used for a variety of chronic sclerosing inflammatory lung also revealed findings supportive of an inflamma-
processes in the orbit with no definite etiology but rather tory nature of these lesions, distinguishing them from
distinct histopathologic appearances. Included in this pulmonary sclerosing hemangiomas, malignant plasma
group are: lymphoid pseudotumors, plasma cell cell tumors, and pseudolymphomas. 719 ' 39
pseudotumors, orbital myositis, vasculitis, dacryo- Several investigators have observed inflammatory
adenitis, lipogranuloma, and sclerosing pseudotumors. 18 and obliterative changes in blood vessels in inflamma-

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It appears from the review of the literature that the tory pseudotumors 433 and related fibroproliferative
lesions called "inflammatory pseudotumors" may be disorders. 17,2328 Roulet was the first to describe peculiar
grouped into three histopathologic subtypes: (1) those changes in the veins in patients with Riedel's
with a prominent histiocytic component (xanthogran- thyroiditis. 28 These vascular changes are very similar to
uloma type); (2) those with a prominent plasma cell those seen in the present case and those reported to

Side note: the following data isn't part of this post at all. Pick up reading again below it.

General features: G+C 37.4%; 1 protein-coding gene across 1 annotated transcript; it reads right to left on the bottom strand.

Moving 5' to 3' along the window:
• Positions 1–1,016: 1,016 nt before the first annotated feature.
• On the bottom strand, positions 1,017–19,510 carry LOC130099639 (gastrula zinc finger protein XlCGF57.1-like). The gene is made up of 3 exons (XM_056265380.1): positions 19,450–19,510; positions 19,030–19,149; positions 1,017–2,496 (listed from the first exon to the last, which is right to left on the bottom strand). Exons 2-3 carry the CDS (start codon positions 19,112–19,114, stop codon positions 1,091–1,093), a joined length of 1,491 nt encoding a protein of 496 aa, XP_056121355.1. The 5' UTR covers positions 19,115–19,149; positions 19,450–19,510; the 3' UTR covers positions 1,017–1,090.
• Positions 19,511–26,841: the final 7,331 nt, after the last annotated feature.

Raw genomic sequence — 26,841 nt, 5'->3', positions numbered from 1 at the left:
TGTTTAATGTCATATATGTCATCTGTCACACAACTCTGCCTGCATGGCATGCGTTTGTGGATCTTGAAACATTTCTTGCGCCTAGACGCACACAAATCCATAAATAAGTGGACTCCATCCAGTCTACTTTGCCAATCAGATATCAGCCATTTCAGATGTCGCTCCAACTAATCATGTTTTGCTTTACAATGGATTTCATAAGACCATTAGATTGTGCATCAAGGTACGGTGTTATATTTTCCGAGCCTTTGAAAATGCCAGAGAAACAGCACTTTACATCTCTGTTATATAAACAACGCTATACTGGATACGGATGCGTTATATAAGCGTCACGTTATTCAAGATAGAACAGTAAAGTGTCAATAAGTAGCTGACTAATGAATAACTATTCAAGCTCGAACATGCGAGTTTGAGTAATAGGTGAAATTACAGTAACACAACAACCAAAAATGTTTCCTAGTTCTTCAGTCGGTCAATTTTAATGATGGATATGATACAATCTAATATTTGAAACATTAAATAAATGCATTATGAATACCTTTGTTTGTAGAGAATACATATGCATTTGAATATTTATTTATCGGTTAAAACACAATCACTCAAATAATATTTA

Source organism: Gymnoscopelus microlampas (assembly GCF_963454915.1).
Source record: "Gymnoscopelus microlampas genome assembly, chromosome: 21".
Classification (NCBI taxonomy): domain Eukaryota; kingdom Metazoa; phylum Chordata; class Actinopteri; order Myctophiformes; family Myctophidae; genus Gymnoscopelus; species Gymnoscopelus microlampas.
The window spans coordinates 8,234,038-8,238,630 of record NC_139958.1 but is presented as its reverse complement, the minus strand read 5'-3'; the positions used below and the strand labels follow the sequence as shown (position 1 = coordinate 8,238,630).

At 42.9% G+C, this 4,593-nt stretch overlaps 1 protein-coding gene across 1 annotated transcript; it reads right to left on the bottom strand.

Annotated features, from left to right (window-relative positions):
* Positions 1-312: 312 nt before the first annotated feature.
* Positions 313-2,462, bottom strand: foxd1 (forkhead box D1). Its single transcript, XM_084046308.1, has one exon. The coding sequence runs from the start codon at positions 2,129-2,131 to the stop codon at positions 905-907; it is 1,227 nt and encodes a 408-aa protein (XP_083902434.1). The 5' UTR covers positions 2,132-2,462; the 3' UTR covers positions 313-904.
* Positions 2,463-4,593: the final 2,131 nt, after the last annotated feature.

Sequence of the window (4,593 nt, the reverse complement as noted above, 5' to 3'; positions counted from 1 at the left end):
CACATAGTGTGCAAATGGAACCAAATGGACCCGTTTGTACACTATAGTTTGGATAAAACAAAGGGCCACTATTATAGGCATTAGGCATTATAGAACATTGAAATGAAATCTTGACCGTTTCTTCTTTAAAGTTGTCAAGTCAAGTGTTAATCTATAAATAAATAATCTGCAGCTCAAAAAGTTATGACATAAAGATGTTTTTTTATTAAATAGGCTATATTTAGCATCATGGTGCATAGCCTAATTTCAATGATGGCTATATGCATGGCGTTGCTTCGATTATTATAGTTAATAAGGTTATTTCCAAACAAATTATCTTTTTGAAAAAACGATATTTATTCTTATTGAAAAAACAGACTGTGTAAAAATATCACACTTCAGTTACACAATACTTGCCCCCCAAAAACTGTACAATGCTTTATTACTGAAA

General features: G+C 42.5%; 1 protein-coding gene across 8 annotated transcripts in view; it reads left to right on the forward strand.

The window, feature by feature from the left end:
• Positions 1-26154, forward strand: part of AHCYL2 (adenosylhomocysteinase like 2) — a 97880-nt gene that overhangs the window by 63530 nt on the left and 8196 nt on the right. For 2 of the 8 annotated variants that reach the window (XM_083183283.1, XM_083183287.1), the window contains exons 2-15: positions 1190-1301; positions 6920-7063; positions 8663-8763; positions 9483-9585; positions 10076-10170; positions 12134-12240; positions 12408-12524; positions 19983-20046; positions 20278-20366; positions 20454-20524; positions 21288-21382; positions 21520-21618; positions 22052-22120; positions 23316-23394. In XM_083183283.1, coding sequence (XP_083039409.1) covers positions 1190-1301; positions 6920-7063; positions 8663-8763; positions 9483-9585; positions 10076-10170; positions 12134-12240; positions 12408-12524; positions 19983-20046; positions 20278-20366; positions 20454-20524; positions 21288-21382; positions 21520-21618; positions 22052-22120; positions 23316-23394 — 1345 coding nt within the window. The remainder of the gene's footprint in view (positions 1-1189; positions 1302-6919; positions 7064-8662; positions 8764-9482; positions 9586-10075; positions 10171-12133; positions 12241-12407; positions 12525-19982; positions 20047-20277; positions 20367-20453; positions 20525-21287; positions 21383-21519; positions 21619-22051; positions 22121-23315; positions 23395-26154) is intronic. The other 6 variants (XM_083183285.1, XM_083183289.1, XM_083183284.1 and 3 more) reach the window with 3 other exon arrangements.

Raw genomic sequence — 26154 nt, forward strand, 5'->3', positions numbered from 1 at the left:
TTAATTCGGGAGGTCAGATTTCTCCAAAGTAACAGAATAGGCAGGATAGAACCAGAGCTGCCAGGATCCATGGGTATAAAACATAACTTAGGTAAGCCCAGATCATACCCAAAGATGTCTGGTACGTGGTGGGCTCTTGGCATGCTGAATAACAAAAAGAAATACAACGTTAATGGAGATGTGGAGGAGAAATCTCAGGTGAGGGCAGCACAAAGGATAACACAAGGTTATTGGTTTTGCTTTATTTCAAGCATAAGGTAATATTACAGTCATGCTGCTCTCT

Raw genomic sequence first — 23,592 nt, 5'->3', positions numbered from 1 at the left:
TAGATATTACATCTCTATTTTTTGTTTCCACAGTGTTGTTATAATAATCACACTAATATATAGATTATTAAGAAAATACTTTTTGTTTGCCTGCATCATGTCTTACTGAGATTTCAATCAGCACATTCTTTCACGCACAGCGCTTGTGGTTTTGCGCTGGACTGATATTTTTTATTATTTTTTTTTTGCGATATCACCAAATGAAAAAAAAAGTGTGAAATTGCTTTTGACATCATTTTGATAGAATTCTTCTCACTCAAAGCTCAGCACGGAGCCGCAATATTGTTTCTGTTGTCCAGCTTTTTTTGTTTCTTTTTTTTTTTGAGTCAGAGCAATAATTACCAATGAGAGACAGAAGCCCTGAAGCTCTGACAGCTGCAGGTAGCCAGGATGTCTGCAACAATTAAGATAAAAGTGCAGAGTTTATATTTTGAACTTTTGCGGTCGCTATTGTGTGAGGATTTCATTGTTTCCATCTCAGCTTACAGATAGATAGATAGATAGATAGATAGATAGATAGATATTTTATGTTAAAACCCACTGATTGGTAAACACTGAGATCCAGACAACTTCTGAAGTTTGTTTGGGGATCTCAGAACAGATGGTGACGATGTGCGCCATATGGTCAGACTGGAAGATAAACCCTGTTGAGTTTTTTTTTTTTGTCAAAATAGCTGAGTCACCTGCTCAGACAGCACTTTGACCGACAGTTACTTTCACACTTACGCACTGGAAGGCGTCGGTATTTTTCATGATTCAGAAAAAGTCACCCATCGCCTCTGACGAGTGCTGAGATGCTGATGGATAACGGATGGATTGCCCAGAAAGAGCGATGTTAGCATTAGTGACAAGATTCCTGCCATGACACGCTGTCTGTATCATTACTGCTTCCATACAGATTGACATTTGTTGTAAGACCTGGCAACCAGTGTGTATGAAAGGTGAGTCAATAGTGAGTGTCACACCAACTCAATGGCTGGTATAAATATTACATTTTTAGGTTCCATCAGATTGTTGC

component (plasma cell granuloma type); (3) those with occur in two cases of multifocal fibrosclerosis by Meyer
markedly sclerotic features (sclerosing pseudotumors). and Housmann. 23 We have recently observed identical
Various combinations of these histopathologic patterns, vascular changes in a case of inflammatory pseudotumor
however, may be seen in a single lesion. of the parotid gland.
It appears also that those inflammatory tumors with a We feel that the present case can best be classified as
prominent histiocytic component and/or sclerosing an "inflammatory pseudotumor" of the liver. Vascular
features have, in the past, been confused with changes ranging from cellular proliferation in the walls
sclerosing hemangiomas (fibroxanthomas), and those of the veins to complete obliterative sclerosis are
with a predominant plasma cell component, with probably of etiologic importance in lesions of this type,
plasmacytomas. as they have also been observed in inflammatory
The etiology and pathogenesis of "inflammatory pseudotumors occurring in other locations, and in
pseudotumors," occurring either as isolated lesions or related fibroproliferative disorders. The possibility that
in combination with other fibroproliferative entities, these vascular changes may be secondary to the
are unknown. fibrosclerotic process, however, should also be
The possibility of infection has been entertained by considered. It appears also that an infectious or